Stephanie: Hello, Anna! It is a delight to be chatting with you again! Congrats on winning the B.R.A.G Medallion for your book, The Prodigal Son, which I have read and enjoyed very much!
Anna: Thank you, Stephanie – and may I say I am very glad to be here today, and extremely proud of having won the B.R.A.G Medallion.
Stephanie: Your medallion is well deserved! Please tell your audience about your story.
Anna: Set in 17th century Scotland, The Prodigal Son is the story of Matthew Graham’s struggle to balance his religious convictions with the need of his family, and foremost those of his time-traveler wife, Alexandra Lind, who has little understanding for Matthew’s continued support of his co-religionists, not when it can potentially cost him his life.
At the time, the early 1660’s, the political upheaval that so scarred the British Isles during the 17th century have come almost full circle. Charles II, son of the beheaded Charles I, has been restored, the Commonwealth replaced by a ruling monarch. While the restoration is greeted with relief by many (and not only the royalists; Oliver Cromwell was at times a harsh ruler), the people of Ayrshire are less than thrilled when the king – or his fervent Anglican counsellors – decide to bring the Scottish Kirk to its knees, forcing all of Charles’ subjects to recognize his supremacy, not only as king but also as head of all things religious.
The Scottish Kirk was traditionally ruled by a General Assembly. They had never considered the king as the head of their church, and had no intention of doing so now, and so the scene was set for a bloody confrontation between the devout Scottish people and their king.
Matthew Graham was raised in the Scottish Kirk. He has fought in the Parliamentarian armies, against the king, and remains convinced that the king has no right to meddle in matters of faith or conscience. When people he has known since childhood are threatened and bullied, when the ministers who represent his Kirk and his beliefs are thrown out of their livings and chased like wild animals across the moors, Matthew feels obliged to lend support. And while Alex sympathizes, she is also scared silly by what he risks whenever he buckles on his sword and slips out into the night to help the ministers. So scared, in fact, that one day she lays down an ultimatum; his faith or his family. Suddenly, Matthew is fighting a battle on two fronts…
Stephanie: Tell me a little about Sandy Peden and his strengths and weaknesses? He is a character I find most interesting. He is pious and has a lot of opinions about women and such. Sometimes I disliked him and other times I admired him for his stand and courage of his faith.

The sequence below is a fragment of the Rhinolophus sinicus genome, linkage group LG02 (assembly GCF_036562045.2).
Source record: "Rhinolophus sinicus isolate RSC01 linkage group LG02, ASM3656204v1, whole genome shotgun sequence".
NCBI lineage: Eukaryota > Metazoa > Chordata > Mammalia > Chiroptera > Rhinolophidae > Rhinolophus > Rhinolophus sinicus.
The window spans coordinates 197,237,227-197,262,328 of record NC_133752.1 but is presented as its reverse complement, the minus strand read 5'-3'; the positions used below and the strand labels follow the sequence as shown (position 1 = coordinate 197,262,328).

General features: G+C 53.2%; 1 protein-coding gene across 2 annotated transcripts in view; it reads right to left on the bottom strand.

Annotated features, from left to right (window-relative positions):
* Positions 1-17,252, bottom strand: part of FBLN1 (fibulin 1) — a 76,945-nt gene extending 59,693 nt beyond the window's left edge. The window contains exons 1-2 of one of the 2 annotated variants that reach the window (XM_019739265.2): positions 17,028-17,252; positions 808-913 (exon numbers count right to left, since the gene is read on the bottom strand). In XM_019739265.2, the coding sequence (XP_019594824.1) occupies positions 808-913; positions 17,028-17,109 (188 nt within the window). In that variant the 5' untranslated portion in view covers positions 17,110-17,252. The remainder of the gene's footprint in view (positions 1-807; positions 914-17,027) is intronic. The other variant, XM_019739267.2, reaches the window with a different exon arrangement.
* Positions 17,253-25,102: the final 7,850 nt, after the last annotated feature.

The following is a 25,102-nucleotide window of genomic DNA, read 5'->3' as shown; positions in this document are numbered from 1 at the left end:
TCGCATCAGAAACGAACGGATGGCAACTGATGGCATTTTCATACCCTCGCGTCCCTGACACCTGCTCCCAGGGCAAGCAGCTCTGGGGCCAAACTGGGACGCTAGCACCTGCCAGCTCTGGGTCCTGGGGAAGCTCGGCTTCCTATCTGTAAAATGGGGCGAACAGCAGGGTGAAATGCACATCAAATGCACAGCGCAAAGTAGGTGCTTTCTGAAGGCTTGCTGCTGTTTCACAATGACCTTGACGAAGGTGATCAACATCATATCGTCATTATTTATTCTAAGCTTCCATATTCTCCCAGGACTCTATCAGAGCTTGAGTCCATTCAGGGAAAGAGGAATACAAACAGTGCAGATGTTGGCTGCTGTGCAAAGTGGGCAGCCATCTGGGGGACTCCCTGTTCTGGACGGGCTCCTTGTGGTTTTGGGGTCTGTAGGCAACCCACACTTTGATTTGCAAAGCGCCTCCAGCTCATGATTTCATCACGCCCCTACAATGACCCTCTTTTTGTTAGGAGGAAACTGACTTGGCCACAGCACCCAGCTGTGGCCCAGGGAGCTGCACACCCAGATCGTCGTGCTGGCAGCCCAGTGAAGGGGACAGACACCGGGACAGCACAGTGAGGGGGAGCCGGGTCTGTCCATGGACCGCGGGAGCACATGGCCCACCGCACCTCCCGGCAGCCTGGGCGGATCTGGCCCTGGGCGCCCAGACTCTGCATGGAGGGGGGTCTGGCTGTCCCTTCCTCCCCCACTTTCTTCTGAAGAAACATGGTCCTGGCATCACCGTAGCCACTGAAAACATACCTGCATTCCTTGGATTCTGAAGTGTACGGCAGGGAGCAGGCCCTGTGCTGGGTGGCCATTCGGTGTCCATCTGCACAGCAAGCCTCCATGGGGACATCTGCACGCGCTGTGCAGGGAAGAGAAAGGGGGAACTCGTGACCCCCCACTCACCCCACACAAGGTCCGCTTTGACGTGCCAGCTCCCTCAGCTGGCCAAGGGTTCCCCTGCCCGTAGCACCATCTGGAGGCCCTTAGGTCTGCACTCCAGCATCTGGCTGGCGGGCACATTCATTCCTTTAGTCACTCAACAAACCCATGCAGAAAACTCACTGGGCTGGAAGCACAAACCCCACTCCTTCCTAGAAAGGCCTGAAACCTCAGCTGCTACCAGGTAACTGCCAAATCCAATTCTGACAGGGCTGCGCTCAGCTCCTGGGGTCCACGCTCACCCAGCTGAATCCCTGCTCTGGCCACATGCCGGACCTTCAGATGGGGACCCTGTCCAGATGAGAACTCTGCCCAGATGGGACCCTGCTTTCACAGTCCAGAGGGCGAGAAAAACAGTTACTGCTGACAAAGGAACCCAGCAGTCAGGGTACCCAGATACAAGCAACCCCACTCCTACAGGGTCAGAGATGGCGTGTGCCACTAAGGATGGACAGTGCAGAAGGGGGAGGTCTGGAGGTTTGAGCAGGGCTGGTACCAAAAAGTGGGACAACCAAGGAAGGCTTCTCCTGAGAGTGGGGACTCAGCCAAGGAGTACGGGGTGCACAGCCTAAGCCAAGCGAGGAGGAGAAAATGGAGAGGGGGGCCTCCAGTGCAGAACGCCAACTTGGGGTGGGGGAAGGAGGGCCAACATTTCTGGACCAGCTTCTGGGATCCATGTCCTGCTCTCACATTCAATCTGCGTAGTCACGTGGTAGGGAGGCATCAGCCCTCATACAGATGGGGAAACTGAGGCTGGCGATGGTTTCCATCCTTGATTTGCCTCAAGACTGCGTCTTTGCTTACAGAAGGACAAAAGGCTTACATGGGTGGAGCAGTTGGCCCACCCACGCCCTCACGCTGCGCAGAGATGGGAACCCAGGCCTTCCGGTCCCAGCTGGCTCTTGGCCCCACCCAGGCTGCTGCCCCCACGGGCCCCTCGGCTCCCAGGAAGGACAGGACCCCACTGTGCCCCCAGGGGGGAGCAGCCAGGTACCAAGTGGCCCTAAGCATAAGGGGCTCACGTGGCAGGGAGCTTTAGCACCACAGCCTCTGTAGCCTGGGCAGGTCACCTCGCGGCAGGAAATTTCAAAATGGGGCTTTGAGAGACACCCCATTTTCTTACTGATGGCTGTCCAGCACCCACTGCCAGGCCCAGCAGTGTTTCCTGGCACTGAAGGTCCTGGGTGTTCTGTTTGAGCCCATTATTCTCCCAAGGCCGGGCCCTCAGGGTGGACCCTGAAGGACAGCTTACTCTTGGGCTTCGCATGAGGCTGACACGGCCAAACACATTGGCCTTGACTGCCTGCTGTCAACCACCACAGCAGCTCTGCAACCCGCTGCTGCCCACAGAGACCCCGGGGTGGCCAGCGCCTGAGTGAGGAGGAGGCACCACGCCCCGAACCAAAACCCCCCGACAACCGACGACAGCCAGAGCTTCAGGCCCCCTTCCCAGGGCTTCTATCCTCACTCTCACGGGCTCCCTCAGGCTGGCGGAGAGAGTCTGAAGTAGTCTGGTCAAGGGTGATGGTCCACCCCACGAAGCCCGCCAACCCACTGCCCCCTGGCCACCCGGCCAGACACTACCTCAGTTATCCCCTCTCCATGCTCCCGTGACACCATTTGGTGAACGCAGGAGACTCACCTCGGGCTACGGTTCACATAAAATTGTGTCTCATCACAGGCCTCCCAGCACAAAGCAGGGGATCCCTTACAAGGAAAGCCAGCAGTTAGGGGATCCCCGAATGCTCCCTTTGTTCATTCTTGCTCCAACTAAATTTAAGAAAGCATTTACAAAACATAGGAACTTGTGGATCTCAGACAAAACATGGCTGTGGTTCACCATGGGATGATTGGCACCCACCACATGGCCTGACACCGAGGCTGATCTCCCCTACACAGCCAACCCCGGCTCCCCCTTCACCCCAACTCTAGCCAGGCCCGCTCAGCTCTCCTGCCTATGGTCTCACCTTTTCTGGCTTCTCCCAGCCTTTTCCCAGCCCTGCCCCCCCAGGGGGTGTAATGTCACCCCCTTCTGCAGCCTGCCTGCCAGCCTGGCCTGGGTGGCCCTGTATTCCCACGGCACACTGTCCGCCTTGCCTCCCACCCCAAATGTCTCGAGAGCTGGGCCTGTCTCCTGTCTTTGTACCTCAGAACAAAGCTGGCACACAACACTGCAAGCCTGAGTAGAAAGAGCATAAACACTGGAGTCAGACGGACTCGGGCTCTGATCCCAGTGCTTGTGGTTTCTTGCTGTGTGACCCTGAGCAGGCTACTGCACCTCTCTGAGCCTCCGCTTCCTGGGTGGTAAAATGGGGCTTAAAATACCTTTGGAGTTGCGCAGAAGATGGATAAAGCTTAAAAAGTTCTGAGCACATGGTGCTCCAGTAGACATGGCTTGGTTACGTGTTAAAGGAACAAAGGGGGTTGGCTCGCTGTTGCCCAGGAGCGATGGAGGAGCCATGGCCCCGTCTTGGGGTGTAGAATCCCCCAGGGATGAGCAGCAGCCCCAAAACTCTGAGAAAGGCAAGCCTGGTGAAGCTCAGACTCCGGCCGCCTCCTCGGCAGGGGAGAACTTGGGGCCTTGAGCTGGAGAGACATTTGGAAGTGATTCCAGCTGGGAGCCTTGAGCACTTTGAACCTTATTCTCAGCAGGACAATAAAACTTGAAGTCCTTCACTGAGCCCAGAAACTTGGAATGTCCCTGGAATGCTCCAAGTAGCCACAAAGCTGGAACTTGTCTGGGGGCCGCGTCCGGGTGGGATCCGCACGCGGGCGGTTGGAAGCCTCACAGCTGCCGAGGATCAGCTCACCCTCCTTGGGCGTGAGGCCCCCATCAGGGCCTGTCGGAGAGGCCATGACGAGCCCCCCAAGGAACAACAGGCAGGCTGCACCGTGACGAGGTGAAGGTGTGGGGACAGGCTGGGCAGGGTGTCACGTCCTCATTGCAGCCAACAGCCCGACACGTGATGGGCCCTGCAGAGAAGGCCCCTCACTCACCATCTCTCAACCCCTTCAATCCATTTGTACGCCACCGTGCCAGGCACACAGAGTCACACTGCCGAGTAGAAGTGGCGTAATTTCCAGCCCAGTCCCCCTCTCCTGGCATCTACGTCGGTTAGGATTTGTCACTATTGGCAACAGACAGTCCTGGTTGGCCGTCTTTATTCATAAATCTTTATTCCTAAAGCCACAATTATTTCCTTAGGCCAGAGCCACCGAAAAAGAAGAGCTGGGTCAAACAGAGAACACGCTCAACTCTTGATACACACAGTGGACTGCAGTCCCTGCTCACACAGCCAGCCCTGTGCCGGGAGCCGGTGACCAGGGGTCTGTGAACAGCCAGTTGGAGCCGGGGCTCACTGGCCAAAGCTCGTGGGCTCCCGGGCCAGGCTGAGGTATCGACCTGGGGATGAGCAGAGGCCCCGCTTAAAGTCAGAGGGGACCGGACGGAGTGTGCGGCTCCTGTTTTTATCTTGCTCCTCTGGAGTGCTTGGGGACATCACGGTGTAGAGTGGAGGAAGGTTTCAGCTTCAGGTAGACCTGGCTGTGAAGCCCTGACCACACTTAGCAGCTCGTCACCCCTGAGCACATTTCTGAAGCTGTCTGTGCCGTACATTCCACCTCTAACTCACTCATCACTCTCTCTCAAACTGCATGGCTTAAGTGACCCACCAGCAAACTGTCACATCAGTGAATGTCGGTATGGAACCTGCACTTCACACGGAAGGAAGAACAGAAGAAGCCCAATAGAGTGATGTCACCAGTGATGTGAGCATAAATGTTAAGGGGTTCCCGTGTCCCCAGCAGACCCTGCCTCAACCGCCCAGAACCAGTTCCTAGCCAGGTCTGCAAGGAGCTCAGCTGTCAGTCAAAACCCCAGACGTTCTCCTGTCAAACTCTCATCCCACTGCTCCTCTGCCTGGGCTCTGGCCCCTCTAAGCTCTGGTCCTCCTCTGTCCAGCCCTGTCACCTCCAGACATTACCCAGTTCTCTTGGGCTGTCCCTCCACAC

Anna: Ah, dear Sandy… I have spent the last few years in very close proximity to Alexander Peden, opinionated minister, dedicated preacher and loyal member of the Scottish Kirk. I must admit to admiring him, quite a lot actually. There is something very attractive about people who have the integrity to cling to their beliefs, no matter at what cost, and Alexander Peden did more than cling, he stood up and more or less shouted to his flock that God was there, with them, as long as they did not abandon their faith. Charismatic, clearly a gifted speaker and also a man of a deep and very personal faith, Sandy inspired huge loyalty among his followers, quite a few of whom risked their lives to see him safe.
To our modern eyes, there is an unattractive streak of fanaticism in a man as dedicated to his faith and God as Sandy was. But before we judge, we should also keep in mind that most men had very strong opinions when it came to religion in the 17th century, and Sandy wasn’t out to impose his beliefs on the Anglicans or Episcopalians – however weak of faith he found them – all he wanted was to continue worshiping God as he had been taught to do. A harsh God, Sandy’s God. A God that demanded obedience and humility, that would condemn the greater part of humanity to hell everlasting while only a few, through God’s grace and mercy, would ever make it through the narrow gate of Heaven. But also a God who filled the world with little miracles; the song of a thrush in spring, the burbling of a burn as it skipped its way down a Scottish hillside, here and there bordered with stands of windflowers (anemones). And I believe Alexander Peden was a man who truly admired God’s creation, from the glorious show of a sunset to the perfection of a polished pebble.
As to Sandy’s views on women, there is a little anecdote involving a young Alexander and an equally young woman. Something soured, the woman accused Alexander of having done more (a lot more) than hold her hand. He insisted that he hadn’t, and from that day forward he approached women with a certain caution, preferring always to address them as a minister rather than as a man. Besides, when he complains about Alex being far too opinionated, he is but expressing the common beliefs of the time; a good woman was a good wife and mother, a woman who stood by her husband through thick and thin, always acquiescent to his will and greater wisdom. Needless to say, such thoughts had Alex rolling over in paroxysms of hysterical laughter…